I have a right to equal time with my kids – fact or myth?

I have a right to equal time with my kids – fact or myth?

The paramount consideration in all parenting matters is the ‘best interests’ of the children. The Family Law Act aims to promote and preserve the right of each child to know and have a relationship with both of their parents. Parents do not have “rights” addressed in the Family Law Act, but rather the Act speaks to parents responsibilities concerning the care, welfare and development of their children.

When making parenting Orders, the Court must first consider the presumption that parents should have equal shared parental responsibility in relation to major long term issues concerning their children. If the presumption is not rebutted, then the Court must consider whether it is in the best interests of the children to spend equal time with both parents, significant and substantial time or some alternative arrangement.

When determining whether to make Orders that provide for the children to spend equal time with both parents, the Court will take into account factors including:

  • The parents’ ability to communicate about their children;
  • The distance between each of the parents’ homes;
  • Previous parenting arrangements including if the parents have been able to facilitate an equal time arrangement in the past;
  • Whether the children can continue to attend the same school and maintain the same friendships in both homes;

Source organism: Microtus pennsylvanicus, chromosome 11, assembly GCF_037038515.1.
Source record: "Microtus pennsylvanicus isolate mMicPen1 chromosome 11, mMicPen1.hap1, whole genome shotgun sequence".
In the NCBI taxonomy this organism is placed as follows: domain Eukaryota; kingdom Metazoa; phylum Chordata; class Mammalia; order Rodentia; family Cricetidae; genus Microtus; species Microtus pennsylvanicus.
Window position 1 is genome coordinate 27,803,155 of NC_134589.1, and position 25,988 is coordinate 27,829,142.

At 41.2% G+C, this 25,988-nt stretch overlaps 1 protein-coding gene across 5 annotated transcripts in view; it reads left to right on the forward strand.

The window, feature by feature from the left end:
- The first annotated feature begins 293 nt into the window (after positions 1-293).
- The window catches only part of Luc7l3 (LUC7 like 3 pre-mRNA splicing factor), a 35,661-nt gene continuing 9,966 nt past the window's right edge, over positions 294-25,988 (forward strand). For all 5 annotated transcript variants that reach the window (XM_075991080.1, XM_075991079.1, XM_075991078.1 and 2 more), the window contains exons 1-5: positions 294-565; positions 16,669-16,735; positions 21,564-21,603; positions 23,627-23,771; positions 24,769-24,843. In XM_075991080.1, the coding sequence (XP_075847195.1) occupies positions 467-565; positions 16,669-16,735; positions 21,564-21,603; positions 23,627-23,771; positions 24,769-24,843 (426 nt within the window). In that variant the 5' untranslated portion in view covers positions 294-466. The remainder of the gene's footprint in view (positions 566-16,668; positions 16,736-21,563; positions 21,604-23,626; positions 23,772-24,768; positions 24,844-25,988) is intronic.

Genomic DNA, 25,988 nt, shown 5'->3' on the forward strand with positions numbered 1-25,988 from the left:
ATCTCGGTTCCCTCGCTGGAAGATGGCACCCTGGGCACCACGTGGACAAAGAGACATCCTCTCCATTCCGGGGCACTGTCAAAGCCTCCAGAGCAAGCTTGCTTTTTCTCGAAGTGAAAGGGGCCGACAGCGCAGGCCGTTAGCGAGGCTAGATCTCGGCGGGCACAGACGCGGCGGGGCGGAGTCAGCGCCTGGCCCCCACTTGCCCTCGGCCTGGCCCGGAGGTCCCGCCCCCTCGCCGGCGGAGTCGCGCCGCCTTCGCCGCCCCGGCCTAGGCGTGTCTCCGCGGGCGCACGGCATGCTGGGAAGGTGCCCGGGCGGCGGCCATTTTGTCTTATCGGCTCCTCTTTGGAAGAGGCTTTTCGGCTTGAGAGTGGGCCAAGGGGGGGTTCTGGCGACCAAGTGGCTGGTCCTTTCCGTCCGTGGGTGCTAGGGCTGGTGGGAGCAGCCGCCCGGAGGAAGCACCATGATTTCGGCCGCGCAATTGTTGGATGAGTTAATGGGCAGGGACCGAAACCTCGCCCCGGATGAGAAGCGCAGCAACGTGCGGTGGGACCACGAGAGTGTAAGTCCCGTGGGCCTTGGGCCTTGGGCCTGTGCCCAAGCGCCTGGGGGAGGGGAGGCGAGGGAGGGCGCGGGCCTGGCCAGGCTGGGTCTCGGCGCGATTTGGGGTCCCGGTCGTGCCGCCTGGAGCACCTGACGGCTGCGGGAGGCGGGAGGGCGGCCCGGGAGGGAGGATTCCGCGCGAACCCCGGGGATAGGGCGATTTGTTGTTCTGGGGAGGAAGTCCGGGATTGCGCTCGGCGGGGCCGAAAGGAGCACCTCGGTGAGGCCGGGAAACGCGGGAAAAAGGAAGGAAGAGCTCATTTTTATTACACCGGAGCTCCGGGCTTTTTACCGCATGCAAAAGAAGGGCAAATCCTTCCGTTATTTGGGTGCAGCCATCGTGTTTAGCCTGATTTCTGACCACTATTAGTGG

• If the parties have a history of positive co-parenting;
  • Whether the parties respect each other as parents;
  • Whether the parents agree about parenting issues such as bed time, discipline, homework, diet;
  • Whether the parents can agree on religious beliefs, cultural identify, sporting affiliations;
  • The children’s wishes and what factors may have influenced those wishes;
  • Whether other siblings live;
  • Whether the children can move freely between each parent’s home.

 

If the Courts cannot be satisfied that most of the above issues are answered in the affirmative, then it is possible that the Courts may not consider an equal time arrangement approach due to risk of exposing children to future or escalated parental conflict.

If you wish to pursue an equal time arrangement for your children, you should consider the above points. It is important to remember that every case and every family is different, and we encourage you to meet with one of our experienced family law solicitors to discuss whether an equal time arrangement is appropriate in your circumstances.